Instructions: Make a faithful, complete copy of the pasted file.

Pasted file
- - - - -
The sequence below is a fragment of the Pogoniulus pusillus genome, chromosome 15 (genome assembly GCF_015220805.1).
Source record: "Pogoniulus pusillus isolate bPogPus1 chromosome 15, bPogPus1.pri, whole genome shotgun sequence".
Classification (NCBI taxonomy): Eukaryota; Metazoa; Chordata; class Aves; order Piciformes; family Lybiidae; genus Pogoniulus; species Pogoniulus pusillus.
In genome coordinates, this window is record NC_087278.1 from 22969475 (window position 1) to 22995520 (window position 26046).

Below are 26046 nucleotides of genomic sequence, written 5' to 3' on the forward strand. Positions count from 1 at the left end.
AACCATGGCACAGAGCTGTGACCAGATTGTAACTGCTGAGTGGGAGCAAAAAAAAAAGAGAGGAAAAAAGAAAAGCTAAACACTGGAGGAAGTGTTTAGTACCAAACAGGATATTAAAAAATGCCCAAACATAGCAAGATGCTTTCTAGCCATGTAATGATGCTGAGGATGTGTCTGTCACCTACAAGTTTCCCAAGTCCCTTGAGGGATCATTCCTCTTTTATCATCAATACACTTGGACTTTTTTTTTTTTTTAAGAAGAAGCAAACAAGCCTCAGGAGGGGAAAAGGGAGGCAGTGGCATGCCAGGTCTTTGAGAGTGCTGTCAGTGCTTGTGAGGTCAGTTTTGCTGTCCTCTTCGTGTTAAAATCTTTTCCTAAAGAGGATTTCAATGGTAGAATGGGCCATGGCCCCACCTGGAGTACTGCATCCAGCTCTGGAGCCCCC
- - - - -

The sequence below is a fragment of the Pogoniulus pusillus genome, chromosome 15 (genome assembly GCF_015220805.1).
Source record: "Pogoniulus pusillus isolate bPogPus1 chromosome 15, bPogPus1.pri, whole genome shotgun sequence".
Classification (NCBI taxonomy): Eukaryota; Metazoa; Chordata; class Aves; order Piciformes; family Lybiidae; genus Pogoniulus; species Pogoniulus pusillus.
In genome coordinates, this window is record NC_087278.1 from 22969475 (window position 1) to 22995520 (window position 26046).

Below are 26046 nucleotides of genomic sequence, written 5' to 3' on the forward strand. Positions count from 1 at the left end.
AACCATGGCACAGAGCTGTGACCAGATTGTAACTGCTGAGTGGGAGCAAAAAAAAAAGAGAGGAAAAAAGAAAAGCTAAACACTGGAGGAAGTGTTTAGTACCAAACAGGATATTAAAAAATGCCCAAACATAGCAAGATGCTTTCTAGCCATGTAATGATGCTGAGGATGTGTCTGTCACCTACAAGTTTCCCAAGTCCCTTGAGGGATCATTCCTCTTTTATCATCAATACACTTGGACTTTTTTTTTTTTTTAAGAAGAAGCAAACAAGCCTCAGGAGGGGAAAAGGGAGGCAGTGGCATGCCAGGTCTTTGAGAGTGCTGTCAGTGCTTGTGAGGTCAGTTTTGCTGTCCTCTTCGTGTTAAAATCTTTTCCTAAAGAGGATTTCAATGGTAGAATGGGCCATGGCCCCACCTGGAGTACTGCATCCAGCTCTGGAGCCCCC